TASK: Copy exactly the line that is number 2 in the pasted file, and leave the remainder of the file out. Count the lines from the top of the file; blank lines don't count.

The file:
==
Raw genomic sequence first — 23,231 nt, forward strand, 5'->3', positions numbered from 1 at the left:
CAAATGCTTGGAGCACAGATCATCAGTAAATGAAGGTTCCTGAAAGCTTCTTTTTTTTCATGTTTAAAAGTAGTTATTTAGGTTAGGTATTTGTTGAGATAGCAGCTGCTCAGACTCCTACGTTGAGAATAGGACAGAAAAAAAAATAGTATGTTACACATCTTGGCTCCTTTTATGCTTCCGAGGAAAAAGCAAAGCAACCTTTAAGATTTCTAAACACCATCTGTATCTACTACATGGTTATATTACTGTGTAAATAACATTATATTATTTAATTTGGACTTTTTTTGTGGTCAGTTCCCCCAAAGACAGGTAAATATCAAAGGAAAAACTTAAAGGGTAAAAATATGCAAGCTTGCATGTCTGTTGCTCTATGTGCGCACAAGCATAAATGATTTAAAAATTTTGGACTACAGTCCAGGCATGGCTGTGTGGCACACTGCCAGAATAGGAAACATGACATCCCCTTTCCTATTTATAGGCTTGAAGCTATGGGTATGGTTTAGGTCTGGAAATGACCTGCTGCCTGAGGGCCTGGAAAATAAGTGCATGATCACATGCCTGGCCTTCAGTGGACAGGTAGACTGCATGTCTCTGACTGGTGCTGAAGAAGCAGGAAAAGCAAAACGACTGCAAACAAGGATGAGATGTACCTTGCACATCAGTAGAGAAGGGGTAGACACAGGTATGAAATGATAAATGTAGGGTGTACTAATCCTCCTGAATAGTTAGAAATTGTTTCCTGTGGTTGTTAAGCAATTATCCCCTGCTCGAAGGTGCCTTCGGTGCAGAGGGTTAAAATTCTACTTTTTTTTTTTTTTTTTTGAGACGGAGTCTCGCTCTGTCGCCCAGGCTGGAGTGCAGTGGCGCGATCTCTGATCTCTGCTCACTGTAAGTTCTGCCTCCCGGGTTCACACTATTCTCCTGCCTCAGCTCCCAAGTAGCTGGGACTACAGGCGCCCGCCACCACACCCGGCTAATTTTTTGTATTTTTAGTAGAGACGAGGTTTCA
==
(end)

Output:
CAAATGCTTGGAGCACAGATCATCAGTAAATGAAGGTTCCTGAAAGCTTCTTTTTTTTCATGTTTAAAAGTAGTTATTTAGGTTAGGTATTTGTTGAGATAGCAGCTGCTCAGACTCCTACGTTGAGAATAGGACAGAAAAAAAAATAGTATGTTACACATCTTGGCTCCTTTTATGCTTCCGAGGAAAAAGCAAAGCAACCTTTAAGATTTCTAAACACCATCTGTATCTACTACATGGTTATATTACTGTGTAAATAACATTATATTATTTAATTTGGACTTTTTTTGTGGTCAGTTCCCCCAAAGACAGGTAAATATCAAAGGAAAAACTTAAAGGGTAAAAATATGCAAGCTTGCATGTCTGTTGCTCTATGTGCGCACAAGCATAAATGATTTAAAAATTTTGGACTACAGTCCAGGCATGGCTGTGTGGCACACTGCCAGAATAGGAAACATGACATCCCCTTTCCTATTTATAGGCTTGAAGCTATGGGTATGGTTTAGGTCTGGAAATGACCTGCTGCCTGAGGGCCTGGAAAATAAGTGCATGATCACATGCCTGGCCTTCAGTGGACAGGTAGACTGCATGTCTCTGACTGGTGCTGAAGAAGCAGGAAAAGCAAAACGACTGCAAACAAGGATGAGATGTACCTTGCACATCAGTAGAGAAGGGGTAGACACAGGTATGAAATGATAAATGTAGGGTGTACTAATCCTCCTGAATAGTTAGAAATTGTTTCCTGTGGTTGTTAAGCAATTATCCCCTGCTCGAAGGTGCCTTCGGTGCAGAGGGTTAAAATTCTACTTTTTTTTTTTTTTTTTTGAGACGGAGTCTCGCTCTGTCGCCCAGGCTGGAGTGCAGTGGCGCGATCTCTGATCTCTGCTCACTGTAAGTTCTGCCTCCCGGGTTCACACTATTCTCCTGCCTCAGCTCCCAAGTAGCTGGGACTACAGGCGCCCGCCACCACACCCGGCTAATTTTTTGTATTTTTAGTAGAGACGAGGTTTCA